Thursday, September 25, 2008

How Much is $700 Billion?

The economy sucks. No secret. The government is trying to stop a huge economic depression. In this scenario, they would spend $700 billion to keep us all from reliving the 1930’s (many people don’t know what this was like—heck, even I don’t. By my dad does. He has a memory of being excited when his uncle brought home a sack of parsnips because it meant that his family would have food for a week).

So how much is $700 billion dollars?

Some of this information has been going around in e-mail forwards:
  • A billion seconds ago it was 1959.
  • A billion minutes ago Jesus was alive.
  • A billion hours ago our ancestors were living in the Stone Age.
Wow. A billion is a big number. But how much is $700 billion dollars? Some more info to put it in perspective:
  • $700 billion is equal to about 12 Bill Gateses
  • I could buy 231 million pairs of $30 shoes with $700 billion. Is there a closet in the world big enough for that?
  • James Cameron would have to make 381 Titanic-sized blockbuster movies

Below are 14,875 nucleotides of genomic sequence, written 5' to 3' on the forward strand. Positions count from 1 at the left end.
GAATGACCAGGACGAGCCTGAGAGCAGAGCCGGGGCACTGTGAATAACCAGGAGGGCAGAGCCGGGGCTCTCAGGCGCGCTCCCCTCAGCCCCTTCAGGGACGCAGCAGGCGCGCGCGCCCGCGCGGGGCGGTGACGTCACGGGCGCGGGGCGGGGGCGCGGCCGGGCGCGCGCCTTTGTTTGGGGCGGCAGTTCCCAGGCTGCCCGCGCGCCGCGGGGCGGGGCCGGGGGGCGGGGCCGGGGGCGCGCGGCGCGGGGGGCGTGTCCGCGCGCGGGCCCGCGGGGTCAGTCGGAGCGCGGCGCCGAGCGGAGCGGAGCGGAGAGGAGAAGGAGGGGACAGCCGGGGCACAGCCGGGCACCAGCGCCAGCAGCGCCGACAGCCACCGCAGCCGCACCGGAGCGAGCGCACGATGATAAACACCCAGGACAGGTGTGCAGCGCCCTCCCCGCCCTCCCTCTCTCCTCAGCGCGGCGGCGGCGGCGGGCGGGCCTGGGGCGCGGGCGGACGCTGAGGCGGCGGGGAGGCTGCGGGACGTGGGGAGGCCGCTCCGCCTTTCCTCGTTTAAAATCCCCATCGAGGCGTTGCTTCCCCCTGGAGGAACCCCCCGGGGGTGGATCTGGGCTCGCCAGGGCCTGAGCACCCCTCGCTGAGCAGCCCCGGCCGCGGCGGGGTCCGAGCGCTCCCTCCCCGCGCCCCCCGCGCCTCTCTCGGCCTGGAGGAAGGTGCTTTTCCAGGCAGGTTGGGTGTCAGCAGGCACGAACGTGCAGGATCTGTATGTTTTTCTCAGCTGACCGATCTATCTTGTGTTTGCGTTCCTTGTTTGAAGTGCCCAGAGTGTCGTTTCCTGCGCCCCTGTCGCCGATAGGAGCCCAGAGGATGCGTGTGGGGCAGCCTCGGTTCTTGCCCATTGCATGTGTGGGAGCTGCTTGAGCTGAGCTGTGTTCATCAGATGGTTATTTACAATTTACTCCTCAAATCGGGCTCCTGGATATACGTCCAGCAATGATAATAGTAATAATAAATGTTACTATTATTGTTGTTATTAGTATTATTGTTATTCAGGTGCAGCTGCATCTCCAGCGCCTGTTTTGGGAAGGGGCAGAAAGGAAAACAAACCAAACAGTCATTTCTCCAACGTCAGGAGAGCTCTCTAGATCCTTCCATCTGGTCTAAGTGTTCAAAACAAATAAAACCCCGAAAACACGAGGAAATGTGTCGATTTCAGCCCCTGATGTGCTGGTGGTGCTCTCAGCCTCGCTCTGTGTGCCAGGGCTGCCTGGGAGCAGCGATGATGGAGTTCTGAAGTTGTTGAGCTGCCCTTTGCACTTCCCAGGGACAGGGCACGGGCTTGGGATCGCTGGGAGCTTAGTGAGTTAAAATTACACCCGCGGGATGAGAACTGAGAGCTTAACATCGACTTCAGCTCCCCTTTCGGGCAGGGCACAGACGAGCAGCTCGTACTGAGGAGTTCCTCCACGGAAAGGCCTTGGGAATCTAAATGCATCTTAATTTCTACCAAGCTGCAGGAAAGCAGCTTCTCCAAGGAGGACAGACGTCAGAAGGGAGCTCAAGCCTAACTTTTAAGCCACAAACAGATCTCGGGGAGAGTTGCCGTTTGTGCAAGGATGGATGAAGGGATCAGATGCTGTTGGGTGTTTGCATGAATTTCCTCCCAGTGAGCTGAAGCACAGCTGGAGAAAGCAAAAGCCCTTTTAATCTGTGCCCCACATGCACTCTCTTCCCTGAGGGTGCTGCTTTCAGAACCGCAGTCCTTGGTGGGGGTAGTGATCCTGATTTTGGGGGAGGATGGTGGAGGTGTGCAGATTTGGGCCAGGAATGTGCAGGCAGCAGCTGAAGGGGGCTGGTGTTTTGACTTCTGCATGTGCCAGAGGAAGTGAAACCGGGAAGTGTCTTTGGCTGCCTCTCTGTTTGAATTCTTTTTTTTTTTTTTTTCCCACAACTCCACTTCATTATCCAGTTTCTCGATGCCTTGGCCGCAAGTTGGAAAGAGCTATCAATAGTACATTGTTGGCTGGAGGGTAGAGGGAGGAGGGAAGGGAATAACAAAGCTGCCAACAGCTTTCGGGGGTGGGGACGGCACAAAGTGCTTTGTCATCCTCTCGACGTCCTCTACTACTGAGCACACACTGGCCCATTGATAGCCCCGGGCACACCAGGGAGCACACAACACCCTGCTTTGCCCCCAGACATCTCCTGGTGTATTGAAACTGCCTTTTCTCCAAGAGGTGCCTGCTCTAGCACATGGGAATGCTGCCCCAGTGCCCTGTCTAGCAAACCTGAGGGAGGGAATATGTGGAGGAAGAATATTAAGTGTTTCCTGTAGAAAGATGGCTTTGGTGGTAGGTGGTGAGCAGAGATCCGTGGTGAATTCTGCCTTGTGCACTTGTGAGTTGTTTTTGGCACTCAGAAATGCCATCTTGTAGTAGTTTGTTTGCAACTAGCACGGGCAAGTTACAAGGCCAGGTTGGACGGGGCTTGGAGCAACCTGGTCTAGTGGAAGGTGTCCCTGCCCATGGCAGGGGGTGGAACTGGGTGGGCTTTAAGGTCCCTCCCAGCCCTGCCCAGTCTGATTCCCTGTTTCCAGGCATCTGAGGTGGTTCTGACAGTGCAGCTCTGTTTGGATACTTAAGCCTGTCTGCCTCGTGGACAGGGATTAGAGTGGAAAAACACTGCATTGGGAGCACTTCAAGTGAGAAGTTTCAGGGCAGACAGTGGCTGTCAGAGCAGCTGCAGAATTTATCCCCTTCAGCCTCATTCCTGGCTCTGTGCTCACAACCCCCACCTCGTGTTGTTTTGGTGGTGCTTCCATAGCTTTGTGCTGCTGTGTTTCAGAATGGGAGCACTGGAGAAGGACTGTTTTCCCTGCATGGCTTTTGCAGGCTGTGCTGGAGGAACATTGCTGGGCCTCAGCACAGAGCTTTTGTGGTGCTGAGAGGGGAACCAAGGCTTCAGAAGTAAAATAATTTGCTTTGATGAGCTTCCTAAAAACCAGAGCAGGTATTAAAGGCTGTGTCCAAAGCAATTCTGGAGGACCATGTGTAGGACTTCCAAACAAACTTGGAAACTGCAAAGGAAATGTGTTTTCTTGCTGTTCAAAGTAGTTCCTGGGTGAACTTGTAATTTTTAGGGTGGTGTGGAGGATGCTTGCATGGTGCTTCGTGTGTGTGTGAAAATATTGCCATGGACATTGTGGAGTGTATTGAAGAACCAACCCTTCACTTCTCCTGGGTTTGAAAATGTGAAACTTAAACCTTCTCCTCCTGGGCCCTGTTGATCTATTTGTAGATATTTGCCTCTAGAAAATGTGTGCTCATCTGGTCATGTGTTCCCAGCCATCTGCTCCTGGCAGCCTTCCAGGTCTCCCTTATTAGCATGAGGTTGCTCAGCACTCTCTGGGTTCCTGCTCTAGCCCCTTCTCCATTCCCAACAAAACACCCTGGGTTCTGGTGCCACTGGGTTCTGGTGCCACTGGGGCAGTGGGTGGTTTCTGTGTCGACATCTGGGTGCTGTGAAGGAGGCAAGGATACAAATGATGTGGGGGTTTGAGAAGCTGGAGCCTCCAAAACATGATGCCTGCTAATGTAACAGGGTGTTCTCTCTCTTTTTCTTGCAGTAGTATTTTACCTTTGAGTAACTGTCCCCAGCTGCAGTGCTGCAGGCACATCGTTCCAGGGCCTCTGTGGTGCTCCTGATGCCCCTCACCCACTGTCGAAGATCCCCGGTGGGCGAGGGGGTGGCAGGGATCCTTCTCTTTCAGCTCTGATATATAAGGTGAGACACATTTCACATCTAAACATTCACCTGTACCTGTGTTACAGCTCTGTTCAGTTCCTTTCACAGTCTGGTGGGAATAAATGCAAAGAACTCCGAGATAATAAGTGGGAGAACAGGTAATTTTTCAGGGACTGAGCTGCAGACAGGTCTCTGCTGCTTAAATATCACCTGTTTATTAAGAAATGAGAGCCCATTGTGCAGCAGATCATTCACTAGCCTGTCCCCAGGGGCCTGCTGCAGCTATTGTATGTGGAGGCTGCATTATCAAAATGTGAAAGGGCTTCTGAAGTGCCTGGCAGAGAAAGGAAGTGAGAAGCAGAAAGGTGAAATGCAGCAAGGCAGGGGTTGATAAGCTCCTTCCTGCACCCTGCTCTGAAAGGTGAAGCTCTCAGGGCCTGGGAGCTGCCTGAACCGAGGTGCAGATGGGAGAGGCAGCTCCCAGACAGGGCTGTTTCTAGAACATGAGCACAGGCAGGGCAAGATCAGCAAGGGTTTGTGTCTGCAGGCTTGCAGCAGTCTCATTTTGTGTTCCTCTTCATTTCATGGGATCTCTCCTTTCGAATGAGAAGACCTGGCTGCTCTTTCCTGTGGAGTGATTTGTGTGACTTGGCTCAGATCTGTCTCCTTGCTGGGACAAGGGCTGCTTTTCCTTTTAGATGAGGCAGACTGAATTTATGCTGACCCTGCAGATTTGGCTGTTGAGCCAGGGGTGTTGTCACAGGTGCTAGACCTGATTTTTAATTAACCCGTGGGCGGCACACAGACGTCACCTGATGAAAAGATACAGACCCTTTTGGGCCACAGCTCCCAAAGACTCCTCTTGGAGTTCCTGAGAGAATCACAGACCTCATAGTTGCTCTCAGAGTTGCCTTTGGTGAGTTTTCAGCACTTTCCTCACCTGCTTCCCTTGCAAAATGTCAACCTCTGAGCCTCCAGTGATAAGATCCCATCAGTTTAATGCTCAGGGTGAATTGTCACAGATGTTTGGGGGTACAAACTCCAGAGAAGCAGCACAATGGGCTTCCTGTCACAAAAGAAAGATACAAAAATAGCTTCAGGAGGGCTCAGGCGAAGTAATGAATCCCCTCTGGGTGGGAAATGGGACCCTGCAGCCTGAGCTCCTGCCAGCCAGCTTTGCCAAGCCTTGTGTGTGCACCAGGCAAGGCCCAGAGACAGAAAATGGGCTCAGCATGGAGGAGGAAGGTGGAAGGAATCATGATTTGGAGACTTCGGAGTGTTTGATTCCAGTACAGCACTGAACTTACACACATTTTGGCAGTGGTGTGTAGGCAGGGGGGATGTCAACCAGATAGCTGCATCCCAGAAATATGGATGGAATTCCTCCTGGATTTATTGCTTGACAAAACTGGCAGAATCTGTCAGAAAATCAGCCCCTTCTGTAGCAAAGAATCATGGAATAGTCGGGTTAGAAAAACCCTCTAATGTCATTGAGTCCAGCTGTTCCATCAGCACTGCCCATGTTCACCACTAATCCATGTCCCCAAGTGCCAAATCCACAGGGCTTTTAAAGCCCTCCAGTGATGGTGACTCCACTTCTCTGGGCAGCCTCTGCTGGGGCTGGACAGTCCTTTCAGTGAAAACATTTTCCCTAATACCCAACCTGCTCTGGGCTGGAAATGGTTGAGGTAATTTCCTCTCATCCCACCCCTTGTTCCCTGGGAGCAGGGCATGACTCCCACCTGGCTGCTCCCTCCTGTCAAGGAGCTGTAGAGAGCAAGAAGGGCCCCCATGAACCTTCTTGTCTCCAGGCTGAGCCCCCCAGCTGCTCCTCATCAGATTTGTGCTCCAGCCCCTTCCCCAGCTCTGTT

• According to the Centers for Disease Control, the single-year cost of obesity in the United States was $117 billion in 2000, or about one-sixth the bailout
  • Florida’s gross domestic product could cover the cost of the bailout
  • We could invade the Netherlands—their GDP last year was $768 billion
  • Since 2003, Congress has spent about $600 billion on the war in Iraq
  • For historical perspective, consider that the Marshall Plan, which helped finance the recovery of Western Europe after World War II. Back then it cost us $13 billion. Considering the American GDP then and now, what we would pay for that today would be more like $740 billion.
  • If nothing is done to change the way we finance Social Security, the trust fund reserves will be exhausted in 33 years. This means that, in 75 years, there'll be a shortfall of $4.3 trillion—or about six bailouts.
  • Global climate change could cost the planet $9 trillion (or 12.86 bailouts) if we don't address the problem within the next decade or so.
  • The bailout is roughly equal to $2,300 per person in the United States. That’s the average price we each paid for gas and oil in 2006 and a bit less than our average personal tax burden.
  • Should Congress pass the bailout proposal, the national debt will raise by 7%.

So how much is $700 billion? Quite a lot and really not that much either. I’m not saying anything political here. Just thought the perspective was interesting.

Much of this info was taken from this article.

1 comment:

Amy said...

Yikes! I wish I could have just $30,000 of it to pay off student loans! Wouldn't that be nice...

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